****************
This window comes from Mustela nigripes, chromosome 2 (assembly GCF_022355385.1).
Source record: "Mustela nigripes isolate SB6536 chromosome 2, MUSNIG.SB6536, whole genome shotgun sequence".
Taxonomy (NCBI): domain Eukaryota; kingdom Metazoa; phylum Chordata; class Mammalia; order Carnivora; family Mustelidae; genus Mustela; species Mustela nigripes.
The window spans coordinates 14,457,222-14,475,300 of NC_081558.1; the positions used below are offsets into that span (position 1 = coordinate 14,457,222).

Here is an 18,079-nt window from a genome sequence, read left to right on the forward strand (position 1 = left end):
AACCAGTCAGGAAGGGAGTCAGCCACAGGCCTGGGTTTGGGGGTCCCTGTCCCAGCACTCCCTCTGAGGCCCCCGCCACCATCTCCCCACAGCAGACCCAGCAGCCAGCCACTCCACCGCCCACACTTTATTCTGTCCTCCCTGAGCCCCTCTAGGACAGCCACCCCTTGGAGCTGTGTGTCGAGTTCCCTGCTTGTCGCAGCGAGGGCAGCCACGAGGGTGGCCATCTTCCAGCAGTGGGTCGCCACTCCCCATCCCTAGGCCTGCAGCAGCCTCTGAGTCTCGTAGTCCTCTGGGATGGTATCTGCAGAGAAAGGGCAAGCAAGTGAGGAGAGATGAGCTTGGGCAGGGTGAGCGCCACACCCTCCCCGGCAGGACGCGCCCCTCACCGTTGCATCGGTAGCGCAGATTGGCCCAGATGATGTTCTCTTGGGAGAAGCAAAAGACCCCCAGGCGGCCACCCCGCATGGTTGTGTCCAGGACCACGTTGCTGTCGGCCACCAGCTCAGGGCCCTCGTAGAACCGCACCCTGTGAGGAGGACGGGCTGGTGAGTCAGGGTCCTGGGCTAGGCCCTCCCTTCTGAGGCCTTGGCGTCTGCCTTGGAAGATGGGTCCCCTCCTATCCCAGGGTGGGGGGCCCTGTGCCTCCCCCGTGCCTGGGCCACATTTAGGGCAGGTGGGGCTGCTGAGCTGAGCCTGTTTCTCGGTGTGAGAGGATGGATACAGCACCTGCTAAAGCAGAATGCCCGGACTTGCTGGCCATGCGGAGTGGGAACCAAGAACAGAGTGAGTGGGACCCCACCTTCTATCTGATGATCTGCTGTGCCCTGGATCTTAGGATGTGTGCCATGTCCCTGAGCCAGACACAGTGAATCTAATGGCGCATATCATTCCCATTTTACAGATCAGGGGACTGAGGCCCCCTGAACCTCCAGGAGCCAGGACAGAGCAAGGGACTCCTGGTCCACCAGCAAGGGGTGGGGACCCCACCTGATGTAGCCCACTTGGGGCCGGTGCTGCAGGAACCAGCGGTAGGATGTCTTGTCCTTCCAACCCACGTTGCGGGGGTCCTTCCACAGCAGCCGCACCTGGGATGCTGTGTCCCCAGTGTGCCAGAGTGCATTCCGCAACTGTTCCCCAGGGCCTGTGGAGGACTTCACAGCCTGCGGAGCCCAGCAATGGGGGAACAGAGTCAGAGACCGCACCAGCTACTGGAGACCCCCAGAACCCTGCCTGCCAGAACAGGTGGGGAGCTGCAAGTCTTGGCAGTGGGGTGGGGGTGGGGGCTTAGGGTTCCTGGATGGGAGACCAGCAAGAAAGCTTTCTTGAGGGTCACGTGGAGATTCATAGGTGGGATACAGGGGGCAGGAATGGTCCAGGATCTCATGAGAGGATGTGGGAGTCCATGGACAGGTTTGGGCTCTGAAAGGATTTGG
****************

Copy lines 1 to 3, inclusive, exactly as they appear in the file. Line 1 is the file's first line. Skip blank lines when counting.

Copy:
This window comes from Mustela nigripes, chromosome 2 (assembly GCF_022355385.1).
Source record: "Mustela nigripes isolate SB6536 chromosome 2, MUSNIG.SB6536, whole genome shotgun sequence".
Taxonomy (NCBI): domain Eukaryota; kingdom Metazoa; phylum Chordata; class Mammalia; order Carnivora; family Mustelidae; genus Mustela; species Mustela nigripes.